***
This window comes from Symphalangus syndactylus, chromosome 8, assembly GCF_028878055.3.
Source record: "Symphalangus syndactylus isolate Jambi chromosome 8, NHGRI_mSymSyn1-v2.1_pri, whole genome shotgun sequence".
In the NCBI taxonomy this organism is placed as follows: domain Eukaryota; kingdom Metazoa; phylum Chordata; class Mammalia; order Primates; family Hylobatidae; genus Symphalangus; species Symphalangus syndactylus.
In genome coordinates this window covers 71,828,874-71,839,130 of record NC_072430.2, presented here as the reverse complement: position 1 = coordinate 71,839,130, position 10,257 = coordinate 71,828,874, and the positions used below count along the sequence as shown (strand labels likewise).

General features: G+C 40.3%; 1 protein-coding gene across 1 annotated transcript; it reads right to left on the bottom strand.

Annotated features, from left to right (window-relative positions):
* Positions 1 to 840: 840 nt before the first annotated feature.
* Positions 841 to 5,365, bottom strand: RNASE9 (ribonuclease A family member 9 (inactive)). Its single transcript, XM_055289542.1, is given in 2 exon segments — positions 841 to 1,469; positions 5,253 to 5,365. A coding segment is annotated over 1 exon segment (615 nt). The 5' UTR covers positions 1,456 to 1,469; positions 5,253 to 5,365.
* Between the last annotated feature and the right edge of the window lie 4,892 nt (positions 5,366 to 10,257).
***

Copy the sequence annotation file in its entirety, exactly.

This window comes from Symphalangus syndactylus, chromosome 8, assembly GCF_028878055.3.
Source record: "Symphalangus syndactylus isolate Jambi chromosome 8, NHGRI_mSymSyn1-v2.1_pri, whole genome shotgun sequence".
In the NCBI taxonomy this organism is placed as follows: domain Eukaryota; kingdom Metazoa; phylum Chordata; class Mammalia; order Primates; family Hylobatidae; genus Symphalangus; species Symphalangus syndactylus.
In genome coordinates this window covers 71,828,874-71,839,130 of record NC_072430.2, presented here as the reverse complement: position 1 = coordinate 71,839,130, position 10,257 = coordinate 71,828,874, and the positions used below count along the sequence as shown (strand labels likewise).

General features: G+C 40.3%; 1 protein-coding gene across 1 annotated transcript; it reads right to left on the bottom strand.

Annotated features, from left to right (window-relative positions):
* Positions 1 to 840: 840 nt before the first annotated feature.
* Positions 841 to 5,365, bottom strand: RNASE9 (ribonuclease A family member 9 (inactive)). Its single transcript, XM_055289542.1, is given in 2 exon segments — positions 841 to 1,469; positions 5,253 to 5,365. A coding segment is annotated over 1 exon segment (615 nt). The 5' UTR covers positions 1,456 to 1,469; positions 5,253 to 5,365.
* Between the last annotated feature and the right edge of the window lie 4,892 nt (positions 5,366 to 10,257).